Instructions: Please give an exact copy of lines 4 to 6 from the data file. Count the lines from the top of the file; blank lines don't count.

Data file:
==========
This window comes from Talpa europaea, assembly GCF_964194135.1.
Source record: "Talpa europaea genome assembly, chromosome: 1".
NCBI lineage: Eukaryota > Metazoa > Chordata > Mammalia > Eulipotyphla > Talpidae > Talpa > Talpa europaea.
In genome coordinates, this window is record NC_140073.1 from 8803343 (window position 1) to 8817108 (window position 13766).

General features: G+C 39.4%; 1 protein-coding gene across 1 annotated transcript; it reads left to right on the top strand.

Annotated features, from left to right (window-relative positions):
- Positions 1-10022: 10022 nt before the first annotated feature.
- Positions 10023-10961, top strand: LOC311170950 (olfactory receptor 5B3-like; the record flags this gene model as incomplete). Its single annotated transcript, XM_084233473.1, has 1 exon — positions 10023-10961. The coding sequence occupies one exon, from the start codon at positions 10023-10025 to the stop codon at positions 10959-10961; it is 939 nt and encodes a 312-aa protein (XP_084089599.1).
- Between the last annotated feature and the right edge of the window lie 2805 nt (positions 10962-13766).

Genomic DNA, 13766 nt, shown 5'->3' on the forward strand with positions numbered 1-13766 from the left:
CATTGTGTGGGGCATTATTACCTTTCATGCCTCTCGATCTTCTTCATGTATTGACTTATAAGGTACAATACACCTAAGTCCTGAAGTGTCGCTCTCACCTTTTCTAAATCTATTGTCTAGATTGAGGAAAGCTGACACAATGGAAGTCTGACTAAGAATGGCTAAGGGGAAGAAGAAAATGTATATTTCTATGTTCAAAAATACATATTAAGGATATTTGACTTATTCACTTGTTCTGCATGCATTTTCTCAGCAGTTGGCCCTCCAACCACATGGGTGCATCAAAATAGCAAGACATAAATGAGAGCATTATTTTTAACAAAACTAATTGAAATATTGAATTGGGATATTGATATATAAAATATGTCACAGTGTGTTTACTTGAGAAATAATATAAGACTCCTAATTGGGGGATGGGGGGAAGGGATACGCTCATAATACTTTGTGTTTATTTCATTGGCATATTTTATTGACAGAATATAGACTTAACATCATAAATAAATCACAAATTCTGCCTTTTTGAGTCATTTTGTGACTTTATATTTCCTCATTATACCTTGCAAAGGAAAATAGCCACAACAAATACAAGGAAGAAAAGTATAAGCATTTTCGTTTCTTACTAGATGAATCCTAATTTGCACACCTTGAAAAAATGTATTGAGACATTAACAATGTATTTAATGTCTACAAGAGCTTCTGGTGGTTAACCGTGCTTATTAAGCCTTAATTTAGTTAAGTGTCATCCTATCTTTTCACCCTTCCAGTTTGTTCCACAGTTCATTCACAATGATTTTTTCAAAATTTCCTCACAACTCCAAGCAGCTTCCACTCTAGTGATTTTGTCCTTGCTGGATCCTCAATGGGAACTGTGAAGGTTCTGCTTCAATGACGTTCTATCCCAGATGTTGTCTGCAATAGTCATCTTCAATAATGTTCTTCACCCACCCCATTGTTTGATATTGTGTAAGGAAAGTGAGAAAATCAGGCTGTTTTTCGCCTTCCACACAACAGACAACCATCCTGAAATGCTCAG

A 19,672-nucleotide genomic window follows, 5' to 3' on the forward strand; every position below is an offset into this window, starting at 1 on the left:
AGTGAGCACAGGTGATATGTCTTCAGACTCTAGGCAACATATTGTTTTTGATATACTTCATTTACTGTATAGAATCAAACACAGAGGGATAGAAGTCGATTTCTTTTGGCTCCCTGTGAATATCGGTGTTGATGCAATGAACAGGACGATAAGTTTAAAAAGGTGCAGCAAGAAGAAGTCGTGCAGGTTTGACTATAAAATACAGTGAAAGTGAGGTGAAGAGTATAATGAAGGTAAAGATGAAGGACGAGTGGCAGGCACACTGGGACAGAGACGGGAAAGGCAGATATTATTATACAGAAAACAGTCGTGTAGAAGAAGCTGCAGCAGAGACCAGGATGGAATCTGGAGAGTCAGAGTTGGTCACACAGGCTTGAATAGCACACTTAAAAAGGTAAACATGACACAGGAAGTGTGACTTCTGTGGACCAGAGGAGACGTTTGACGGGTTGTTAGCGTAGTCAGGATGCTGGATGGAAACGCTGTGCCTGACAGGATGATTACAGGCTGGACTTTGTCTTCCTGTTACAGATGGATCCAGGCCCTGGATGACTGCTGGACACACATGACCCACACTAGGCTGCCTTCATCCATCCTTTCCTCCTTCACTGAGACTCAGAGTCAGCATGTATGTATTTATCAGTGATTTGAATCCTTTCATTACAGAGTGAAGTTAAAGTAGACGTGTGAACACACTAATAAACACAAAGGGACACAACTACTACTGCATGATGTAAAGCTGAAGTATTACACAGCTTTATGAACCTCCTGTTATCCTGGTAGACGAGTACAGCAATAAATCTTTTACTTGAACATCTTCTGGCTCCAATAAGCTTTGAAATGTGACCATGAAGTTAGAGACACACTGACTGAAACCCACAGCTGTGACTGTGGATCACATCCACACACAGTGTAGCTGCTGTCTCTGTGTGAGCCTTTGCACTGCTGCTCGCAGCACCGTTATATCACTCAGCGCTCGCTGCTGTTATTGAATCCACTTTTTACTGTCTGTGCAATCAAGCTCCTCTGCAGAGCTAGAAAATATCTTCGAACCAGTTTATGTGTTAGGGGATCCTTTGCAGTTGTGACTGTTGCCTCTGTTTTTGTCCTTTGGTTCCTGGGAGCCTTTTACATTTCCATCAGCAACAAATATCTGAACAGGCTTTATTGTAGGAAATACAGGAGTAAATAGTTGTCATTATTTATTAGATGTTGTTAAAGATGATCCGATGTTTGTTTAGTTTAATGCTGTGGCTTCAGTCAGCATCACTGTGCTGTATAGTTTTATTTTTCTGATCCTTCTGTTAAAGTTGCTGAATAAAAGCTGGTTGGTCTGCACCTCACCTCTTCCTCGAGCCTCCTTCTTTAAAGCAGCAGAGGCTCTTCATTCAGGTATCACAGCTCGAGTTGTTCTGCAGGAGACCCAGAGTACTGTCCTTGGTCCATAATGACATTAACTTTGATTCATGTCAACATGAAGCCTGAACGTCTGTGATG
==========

In genome coordinates, this window is record NC_140073.1 from 8803343 (window position 1) to 8817108 (window position 13766).

General features: G+C 39.4%; 1 protein-coding gene across 1 annotated transcript; it reads left to right on the top strand.

Annotated features, from left to right (window-relative positions):